Assessing Software Qualities from Architectural Descriptions
The architecture of a software system determines qualities of the system as a whole, such as the system’s performance in terms of response time or throughput, how well the system scales, and to what degree the system is modular and extensible. Ideally, a system’s architectural specification could be used to assess its quality attributes. As noted by [Bosch], however, it is often difficult to assess qualities quantitatively with a high degree of accuracy from architectural descriptions. This is because many properties of the system that impact the quality attribute under consideration will not be known until a detailed design is available or, in the worst case, the implementation itself. In many cases, we are forced to live with the relatively wide margin of error that accompanies architectural assessments.
To be sure, there are kinds of analyses that are fully realizable even at the architectural level. However, these kinds of analyses are often theoretical in nature and many of them are predicated on having an architectural specification written in an Architectural Description Language (ADL) based on a formal conceptual model. The formalism provides the semantic foundation for the set of supported analyses. For example, the Wright ADL, which is based on Communicating Sequential Processes (CSP), relies on the notion of process refinement to automatically check compatibility between a component’s port and a connector’s role. Another analysis allows you to confirm that the composition of roles in a connector is deadlock free. While these and similar analyses are theoretically sound, you still get the feeling that they are somehow a bit too far removed from the actual software systems that they describe. For example, in most cases port/role compatibility is likely checked by the developer by comparing APIs, ensuring that some common datatypes or suitable exchange mechanisms exists, and, in the case of a particularly careful developer, checking pre- and post- conditions, etc. Often (but not always), the behavior of an external component that you wish to interact with is not so complex that you require a formalized description of it to determine if it is compatible with the rest of your system.
ADLs could be placed on a spectrum like the one pictured below. There are some quite generic ADLs (e.g., ACME) that, although broadly applicable, have limited analysis capabilities. On the other hand, some ADLs are highly-domain specific (e.g., MetaH). These languages have limited applicability, but provide richer analysis capabilities for systems that fall within the scope of the language. A good majority of the languages fall somewhere in the middle to left-hand side of the spectrum. For example, the Wright ADL is targeted at systems in which it is useful to describe the component and connectors in terms of their abstract behaviors. For systems with straightforward behavioral models, it might not be worth the effort to describe them using Wright.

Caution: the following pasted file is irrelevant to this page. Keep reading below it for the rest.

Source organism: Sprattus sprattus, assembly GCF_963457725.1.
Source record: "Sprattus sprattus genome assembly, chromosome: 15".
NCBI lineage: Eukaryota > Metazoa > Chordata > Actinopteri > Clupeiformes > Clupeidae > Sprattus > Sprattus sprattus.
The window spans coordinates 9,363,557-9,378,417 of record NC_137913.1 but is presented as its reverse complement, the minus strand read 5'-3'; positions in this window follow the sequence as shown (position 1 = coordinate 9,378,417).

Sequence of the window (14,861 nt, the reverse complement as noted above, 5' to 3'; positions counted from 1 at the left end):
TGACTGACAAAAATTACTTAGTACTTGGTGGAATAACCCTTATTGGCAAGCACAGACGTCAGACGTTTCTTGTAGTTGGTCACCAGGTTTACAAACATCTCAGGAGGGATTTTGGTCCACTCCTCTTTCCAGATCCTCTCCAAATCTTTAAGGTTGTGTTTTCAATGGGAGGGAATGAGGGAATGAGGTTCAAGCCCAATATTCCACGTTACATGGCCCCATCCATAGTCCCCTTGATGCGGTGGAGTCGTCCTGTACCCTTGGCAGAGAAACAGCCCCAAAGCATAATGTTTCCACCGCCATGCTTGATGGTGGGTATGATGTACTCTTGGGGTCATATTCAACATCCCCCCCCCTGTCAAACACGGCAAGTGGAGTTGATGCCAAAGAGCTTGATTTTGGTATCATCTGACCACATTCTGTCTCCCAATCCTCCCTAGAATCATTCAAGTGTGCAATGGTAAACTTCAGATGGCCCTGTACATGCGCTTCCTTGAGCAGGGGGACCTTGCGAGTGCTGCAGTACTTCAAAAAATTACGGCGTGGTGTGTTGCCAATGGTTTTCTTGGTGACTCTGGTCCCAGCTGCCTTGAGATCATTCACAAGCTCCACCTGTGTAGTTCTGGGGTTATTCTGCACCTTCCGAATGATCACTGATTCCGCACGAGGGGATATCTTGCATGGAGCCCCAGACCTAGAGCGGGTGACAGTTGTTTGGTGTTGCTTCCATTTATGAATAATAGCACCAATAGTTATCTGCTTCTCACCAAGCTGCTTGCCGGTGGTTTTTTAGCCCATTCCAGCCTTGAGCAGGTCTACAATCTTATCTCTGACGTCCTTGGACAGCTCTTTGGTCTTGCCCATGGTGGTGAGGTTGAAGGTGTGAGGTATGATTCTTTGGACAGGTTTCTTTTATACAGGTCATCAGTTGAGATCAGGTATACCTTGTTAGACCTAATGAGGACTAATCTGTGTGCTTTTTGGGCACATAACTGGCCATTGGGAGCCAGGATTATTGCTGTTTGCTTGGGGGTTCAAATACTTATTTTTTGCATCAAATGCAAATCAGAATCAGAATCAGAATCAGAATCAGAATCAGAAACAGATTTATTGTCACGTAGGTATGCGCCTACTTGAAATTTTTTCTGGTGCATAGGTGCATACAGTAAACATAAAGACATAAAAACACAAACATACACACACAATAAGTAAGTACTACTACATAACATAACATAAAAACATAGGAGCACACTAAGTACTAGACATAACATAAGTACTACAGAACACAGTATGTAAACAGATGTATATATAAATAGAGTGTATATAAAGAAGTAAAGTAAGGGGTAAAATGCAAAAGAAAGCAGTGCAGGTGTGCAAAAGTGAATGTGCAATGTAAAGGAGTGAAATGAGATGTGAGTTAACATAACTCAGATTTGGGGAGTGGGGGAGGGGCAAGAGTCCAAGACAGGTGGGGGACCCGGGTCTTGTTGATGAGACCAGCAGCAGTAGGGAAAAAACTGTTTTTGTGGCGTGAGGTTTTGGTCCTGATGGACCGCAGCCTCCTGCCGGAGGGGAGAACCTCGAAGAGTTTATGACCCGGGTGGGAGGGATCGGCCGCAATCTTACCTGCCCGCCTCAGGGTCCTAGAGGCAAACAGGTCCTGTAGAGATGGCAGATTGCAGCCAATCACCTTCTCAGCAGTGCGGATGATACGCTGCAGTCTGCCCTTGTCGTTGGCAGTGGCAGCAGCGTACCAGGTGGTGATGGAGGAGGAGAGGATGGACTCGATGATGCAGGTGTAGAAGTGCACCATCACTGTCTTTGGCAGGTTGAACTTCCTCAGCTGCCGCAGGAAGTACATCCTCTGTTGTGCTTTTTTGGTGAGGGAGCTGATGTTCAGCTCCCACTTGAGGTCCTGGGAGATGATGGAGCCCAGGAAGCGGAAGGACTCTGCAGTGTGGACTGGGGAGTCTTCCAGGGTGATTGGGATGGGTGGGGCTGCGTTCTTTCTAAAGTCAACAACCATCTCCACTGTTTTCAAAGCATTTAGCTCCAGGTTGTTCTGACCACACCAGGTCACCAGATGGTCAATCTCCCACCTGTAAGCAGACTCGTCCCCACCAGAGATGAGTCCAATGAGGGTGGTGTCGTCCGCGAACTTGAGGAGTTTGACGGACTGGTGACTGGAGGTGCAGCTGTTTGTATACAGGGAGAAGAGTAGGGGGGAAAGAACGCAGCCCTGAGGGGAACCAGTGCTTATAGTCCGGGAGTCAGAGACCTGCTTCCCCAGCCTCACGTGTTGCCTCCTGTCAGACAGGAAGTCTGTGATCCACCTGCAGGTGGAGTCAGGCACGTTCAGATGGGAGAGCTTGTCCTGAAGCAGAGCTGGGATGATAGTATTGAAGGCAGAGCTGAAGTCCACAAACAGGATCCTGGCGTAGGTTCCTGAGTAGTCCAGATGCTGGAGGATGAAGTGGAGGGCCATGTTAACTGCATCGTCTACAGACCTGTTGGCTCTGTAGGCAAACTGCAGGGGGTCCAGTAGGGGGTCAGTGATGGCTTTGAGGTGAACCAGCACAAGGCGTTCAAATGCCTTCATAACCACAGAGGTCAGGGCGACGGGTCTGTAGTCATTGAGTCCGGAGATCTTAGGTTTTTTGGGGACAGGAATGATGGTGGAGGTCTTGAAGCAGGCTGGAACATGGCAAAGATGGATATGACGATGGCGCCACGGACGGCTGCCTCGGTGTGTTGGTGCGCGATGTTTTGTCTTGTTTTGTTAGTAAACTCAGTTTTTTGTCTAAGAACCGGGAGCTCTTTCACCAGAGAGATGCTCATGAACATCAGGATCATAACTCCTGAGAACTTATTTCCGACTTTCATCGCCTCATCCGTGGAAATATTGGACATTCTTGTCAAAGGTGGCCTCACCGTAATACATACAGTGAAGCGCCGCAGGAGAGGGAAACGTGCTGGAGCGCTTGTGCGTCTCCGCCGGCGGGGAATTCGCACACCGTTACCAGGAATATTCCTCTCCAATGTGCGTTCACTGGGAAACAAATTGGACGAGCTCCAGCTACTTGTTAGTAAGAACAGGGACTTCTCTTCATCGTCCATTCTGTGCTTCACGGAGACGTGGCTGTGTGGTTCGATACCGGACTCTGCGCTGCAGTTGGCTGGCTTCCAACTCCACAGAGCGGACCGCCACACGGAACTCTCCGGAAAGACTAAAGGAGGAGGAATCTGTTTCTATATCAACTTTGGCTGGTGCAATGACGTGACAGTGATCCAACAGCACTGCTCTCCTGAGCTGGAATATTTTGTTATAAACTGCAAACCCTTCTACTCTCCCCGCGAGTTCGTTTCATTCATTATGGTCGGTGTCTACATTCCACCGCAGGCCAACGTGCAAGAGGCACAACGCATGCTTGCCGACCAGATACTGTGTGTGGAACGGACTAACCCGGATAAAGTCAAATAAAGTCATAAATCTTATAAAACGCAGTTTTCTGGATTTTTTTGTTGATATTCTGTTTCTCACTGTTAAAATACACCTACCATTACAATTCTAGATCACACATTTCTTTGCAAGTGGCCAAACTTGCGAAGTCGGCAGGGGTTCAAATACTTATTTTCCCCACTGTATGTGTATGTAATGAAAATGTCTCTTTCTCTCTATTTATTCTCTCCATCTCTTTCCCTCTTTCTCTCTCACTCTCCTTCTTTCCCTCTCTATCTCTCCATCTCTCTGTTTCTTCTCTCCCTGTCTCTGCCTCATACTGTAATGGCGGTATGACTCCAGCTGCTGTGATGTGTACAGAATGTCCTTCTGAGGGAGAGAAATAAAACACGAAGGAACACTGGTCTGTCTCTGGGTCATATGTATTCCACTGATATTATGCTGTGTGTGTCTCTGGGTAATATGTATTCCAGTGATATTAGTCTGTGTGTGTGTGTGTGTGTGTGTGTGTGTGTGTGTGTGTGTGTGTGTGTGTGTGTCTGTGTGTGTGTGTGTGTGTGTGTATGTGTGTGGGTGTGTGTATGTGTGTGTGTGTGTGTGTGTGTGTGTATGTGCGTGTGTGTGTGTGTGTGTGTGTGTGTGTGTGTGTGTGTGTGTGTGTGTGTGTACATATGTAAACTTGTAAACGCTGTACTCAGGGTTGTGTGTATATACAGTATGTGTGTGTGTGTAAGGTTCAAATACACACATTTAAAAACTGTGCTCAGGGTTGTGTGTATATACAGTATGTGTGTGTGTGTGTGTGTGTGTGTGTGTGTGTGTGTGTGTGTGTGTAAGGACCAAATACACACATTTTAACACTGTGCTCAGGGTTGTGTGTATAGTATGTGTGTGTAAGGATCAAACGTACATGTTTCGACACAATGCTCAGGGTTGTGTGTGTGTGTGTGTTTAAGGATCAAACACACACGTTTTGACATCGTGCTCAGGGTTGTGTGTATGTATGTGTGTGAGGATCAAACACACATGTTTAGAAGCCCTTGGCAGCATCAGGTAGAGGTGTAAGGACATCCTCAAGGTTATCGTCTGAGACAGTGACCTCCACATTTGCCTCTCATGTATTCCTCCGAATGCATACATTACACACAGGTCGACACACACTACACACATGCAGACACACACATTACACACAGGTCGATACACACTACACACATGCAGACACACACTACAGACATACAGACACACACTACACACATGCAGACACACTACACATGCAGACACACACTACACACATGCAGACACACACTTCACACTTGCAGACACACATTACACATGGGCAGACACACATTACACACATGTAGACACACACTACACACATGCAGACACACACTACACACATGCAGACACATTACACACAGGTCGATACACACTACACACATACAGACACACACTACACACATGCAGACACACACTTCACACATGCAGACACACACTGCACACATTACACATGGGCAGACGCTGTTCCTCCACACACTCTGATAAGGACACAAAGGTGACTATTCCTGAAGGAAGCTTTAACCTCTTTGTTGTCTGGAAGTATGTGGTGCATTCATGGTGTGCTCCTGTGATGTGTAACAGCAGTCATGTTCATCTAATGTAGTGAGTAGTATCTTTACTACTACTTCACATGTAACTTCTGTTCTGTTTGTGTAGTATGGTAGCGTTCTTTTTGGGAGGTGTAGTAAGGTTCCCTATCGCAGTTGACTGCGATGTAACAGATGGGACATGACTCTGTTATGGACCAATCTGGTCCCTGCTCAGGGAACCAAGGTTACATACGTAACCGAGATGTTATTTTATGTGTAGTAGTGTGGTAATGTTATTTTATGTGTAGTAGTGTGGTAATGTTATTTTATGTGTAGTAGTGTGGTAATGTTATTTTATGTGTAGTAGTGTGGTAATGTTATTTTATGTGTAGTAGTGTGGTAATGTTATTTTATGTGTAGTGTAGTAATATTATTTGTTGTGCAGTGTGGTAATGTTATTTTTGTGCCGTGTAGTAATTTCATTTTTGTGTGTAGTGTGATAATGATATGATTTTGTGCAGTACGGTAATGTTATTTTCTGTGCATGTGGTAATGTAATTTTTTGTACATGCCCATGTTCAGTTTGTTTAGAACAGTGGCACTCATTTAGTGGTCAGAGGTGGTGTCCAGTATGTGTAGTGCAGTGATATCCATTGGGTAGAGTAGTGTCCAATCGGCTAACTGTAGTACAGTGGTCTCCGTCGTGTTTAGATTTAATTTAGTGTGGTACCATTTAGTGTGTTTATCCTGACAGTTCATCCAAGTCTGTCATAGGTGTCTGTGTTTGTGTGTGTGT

An “ideal” ADL would have both broad applicability (i.e., could describe a wide-range of different kinds of systems) and would offer a wide range of targeted architectural analyses. One way to accomplish this would be to design a modular, extensible ADL such that analysis tools and different kinds of semantic frameworks could be “plugged in” to the language. This kind of thing is offered to a limited degree by ACME because you can annotate architectural elements with properties that, although ignored by the ACME tooling, could still be interpreted by external tools. The problem is that these external tools tend to be proprietary “one-offs” instead of reusable analysis modules made available to a large audience. One could imagine a market of architectural analysis modules that are well documented, downloadable, and easily integrated with existing ADL tooling.
[Bosch] Jan Bosch. Design and Use of Software Architectures: Adopting and Evolving a Product-Line Approach. Addison-Wesley Professional, 2000.